The Journal of San Diego History
Fall 1988, Volume 34, Number 4
Thomas L. Scharf, Editor

Fifth Street looking north  
San Diego’s Fifth Street looking north from K Street in the 1870s. Throughout this decade the city would live in hope of obtaining a railroad link to the East coast.

E. W. Morse felt the railroad was San Diego’s only hope, “almost life or death to us.”

Ephraim Morse near Otay Mesa about 1900.

Alonzo E. Horton  
A. E. Horton, the “Father” of modern San Diego, gave land for railroad use — but, only after being prodded by Morse.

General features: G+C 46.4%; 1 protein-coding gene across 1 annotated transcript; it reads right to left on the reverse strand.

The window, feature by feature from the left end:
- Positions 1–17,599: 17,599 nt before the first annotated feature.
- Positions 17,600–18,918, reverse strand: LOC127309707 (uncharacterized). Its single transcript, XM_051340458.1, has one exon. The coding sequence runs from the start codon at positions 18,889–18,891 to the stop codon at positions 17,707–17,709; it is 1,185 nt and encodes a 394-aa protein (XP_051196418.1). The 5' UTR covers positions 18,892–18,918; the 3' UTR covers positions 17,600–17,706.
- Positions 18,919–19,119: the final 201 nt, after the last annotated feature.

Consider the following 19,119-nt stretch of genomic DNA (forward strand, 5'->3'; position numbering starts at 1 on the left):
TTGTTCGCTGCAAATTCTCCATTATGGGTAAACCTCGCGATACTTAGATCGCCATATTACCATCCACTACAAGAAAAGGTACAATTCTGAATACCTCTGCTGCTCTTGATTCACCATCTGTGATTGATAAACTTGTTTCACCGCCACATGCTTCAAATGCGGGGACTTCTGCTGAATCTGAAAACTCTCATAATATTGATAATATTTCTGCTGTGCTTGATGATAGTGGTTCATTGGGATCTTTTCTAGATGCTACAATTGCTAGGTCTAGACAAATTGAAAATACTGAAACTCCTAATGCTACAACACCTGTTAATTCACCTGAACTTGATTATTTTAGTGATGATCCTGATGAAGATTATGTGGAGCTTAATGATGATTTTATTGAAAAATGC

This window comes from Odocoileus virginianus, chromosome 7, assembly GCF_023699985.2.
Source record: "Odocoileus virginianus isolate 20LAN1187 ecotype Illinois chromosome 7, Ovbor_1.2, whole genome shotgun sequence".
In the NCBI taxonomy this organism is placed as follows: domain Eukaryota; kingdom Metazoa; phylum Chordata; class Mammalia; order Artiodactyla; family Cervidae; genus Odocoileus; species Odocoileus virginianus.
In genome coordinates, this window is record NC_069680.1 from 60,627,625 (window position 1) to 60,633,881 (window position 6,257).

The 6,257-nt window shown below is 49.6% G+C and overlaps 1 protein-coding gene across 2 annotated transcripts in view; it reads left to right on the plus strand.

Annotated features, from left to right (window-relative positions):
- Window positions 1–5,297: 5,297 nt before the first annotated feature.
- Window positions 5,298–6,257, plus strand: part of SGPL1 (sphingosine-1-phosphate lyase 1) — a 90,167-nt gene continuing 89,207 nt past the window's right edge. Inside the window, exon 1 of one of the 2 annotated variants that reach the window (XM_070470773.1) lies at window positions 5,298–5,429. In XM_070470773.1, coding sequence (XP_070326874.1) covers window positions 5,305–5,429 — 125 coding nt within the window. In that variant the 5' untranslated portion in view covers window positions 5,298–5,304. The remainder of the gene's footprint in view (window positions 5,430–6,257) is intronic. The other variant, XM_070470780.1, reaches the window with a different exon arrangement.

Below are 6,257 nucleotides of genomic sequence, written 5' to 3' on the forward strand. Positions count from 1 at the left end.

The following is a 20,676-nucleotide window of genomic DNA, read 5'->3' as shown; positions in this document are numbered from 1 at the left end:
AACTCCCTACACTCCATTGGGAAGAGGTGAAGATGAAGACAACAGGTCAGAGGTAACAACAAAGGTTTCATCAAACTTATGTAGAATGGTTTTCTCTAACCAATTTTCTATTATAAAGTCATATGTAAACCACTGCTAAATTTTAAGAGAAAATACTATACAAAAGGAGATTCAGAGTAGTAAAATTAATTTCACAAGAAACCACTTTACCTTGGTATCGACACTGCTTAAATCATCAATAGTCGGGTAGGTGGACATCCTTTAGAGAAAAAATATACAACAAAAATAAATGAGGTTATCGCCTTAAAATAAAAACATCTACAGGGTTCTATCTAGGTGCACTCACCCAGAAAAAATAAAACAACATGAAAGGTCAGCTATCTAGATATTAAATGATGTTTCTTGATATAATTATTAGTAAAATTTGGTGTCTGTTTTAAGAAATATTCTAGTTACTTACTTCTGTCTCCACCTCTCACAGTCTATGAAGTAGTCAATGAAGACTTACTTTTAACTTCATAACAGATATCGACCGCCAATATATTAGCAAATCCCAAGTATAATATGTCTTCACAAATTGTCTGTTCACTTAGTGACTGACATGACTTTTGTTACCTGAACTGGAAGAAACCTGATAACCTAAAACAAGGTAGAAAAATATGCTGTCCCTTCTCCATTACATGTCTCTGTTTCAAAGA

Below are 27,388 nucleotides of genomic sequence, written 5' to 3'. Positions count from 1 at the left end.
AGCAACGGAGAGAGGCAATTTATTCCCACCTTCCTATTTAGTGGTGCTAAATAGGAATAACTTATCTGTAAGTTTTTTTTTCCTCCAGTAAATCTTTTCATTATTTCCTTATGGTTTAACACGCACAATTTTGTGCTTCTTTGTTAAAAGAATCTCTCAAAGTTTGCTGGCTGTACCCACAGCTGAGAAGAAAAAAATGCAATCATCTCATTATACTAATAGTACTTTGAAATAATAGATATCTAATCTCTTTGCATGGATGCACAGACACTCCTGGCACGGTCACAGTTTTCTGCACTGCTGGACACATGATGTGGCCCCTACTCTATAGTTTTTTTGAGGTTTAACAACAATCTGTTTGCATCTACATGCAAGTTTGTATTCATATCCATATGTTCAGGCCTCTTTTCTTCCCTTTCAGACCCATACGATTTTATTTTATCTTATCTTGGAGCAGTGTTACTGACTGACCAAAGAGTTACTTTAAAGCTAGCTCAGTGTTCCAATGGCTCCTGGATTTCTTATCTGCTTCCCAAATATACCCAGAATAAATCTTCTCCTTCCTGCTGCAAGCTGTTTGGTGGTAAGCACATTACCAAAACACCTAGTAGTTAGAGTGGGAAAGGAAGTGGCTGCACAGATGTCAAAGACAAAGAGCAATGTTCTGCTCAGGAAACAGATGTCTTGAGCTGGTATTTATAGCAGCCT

George B. Hensley’s 1873 Map of San Diego. Texas Pacific Railroad lands appear at the center, top.

The ornate Horton House hotel opened in October of 1870 in anticipation of a hoped for boom in San Diego’s economy.

San Diego businessman Louis Rose reportedly offered railroad promoters all the land they wanted, if the terminus of the proposed rail line was his San Diego development of “Roseville.”

THE PHOTOGRAPHS are courtesy of the San Diego History Center’s Title Insurance and Trust Collection. The map on pages 264-265 is from the SDHC Research Archives.